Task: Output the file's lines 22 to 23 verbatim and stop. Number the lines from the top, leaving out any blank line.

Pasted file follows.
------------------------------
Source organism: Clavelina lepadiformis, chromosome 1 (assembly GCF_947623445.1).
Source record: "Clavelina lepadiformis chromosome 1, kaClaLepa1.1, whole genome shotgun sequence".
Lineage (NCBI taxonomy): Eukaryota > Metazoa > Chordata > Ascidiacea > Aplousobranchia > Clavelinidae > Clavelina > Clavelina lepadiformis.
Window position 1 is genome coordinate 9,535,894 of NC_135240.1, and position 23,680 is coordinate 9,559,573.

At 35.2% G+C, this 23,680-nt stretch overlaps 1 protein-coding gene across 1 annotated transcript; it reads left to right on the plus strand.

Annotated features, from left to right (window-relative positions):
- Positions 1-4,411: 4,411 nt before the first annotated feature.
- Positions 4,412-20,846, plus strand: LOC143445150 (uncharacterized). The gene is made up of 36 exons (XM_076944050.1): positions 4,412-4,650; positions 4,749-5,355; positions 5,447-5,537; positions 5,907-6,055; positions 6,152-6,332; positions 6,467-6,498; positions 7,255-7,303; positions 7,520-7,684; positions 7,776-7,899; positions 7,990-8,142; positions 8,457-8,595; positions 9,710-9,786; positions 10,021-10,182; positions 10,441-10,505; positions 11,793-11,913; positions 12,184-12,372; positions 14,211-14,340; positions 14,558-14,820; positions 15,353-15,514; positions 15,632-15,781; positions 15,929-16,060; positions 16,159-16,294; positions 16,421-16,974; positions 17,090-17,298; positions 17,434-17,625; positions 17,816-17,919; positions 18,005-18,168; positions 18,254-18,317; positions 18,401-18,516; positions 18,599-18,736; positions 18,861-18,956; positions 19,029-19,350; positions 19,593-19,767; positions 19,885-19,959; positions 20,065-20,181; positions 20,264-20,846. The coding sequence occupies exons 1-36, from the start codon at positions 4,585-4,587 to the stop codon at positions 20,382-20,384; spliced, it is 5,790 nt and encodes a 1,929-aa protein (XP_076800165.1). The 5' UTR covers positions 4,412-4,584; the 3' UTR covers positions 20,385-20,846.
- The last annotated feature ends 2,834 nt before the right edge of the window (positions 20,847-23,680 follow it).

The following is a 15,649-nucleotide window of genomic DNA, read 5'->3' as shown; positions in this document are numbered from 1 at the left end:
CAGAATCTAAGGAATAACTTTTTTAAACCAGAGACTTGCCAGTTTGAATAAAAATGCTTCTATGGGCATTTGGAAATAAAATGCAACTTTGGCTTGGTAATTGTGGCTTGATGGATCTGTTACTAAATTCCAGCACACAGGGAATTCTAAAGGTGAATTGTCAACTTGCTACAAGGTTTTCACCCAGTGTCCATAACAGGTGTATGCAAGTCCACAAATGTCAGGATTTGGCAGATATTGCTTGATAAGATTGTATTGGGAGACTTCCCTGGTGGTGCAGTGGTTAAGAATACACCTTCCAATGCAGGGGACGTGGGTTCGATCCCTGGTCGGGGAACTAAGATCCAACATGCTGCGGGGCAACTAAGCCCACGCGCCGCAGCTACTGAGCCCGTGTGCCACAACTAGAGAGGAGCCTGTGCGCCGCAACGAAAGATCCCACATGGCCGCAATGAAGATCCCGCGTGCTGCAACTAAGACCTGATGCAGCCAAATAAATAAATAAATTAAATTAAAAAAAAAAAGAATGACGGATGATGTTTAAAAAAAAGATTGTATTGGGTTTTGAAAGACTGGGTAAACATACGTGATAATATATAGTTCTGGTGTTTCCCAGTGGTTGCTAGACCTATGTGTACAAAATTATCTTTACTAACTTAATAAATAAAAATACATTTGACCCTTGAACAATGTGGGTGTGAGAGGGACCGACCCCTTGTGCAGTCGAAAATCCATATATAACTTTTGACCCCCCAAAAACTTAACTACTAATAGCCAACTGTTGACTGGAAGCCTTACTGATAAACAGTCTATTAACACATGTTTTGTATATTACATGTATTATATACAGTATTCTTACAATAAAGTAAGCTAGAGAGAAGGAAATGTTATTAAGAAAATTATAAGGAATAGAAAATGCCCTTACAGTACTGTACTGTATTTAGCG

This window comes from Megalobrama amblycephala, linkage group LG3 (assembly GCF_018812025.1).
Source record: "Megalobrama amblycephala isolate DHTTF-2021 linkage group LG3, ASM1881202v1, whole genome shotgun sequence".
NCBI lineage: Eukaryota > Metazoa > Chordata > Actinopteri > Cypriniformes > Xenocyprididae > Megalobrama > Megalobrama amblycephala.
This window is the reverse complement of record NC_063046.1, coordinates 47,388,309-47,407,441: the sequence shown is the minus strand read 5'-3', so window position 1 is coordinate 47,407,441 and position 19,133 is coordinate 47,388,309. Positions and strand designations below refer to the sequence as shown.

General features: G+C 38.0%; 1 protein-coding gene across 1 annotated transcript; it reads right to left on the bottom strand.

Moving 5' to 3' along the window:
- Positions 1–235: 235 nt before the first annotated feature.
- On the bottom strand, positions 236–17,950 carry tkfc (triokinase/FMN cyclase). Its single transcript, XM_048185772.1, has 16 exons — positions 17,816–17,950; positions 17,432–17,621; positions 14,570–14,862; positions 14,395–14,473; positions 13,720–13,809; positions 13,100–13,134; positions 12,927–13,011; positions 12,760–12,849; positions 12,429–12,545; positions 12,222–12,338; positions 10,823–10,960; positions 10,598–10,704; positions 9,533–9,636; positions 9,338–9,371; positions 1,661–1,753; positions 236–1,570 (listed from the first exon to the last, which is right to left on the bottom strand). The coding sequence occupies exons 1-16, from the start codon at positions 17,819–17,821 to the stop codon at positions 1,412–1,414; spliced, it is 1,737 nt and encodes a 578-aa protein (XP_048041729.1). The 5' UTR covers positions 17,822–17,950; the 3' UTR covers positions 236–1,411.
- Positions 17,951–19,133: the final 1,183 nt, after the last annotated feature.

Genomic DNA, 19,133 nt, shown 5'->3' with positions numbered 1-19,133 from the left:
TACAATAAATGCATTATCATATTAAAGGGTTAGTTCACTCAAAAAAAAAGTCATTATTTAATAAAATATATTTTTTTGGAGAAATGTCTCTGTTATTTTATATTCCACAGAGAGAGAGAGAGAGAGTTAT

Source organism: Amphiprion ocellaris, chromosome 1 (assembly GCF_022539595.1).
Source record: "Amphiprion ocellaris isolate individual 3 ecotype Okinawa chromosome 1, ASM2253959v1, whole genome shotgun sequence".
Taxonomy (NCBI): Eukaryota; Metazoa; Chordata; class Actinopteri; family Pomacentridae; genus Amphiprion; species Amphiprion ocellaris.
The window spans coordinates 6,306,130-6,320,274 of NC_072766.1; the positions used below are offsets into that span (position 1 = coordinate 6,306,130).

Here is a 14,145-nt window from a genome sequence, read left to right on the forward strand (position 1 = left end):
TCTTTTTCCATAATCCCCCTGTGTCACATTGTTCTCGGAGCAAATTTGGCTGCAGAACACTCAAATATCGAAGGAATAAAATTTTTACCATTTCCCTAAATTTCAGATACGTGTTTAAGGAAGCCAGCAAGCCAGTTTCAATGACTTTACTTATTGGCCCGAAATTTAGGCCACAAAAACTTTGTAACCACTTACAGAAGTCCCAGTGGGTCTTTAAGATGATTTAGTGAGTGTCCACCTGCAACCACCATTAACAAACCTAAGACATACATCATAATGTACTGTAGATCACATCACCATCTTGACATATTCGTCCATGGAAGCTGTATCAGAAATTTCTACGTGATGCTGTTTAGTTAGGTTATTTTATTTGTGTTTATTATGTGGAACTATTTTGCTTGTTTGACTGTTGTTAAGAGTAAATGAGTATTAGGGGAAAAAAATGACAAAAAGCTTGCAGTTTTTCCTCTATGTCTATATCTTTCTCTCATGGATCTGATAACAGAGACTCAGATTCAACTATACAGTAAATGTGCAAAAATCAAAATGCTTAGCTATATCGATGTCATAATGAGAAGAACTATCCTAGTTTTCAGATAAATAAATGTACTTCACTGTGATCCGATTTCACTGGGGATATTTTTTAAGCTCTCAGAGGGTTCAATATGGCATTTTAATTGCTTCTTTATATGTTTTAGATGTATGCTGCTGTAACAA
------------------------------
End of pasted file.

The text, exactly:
TACAATAAATGCATTATCATATTAAAGGGTTAGTTCACTCAAAAAAAAAGTCATTATTTAATAAAATATATTTTTTTGGAGAAATGTCTCTGTTATTTTATATTCCACAGAGAGAGAGAGAGAGAGTTAT

Source organism: Amphiprion ocellaris, chromosome 1 (assembly GCF_022539595.1).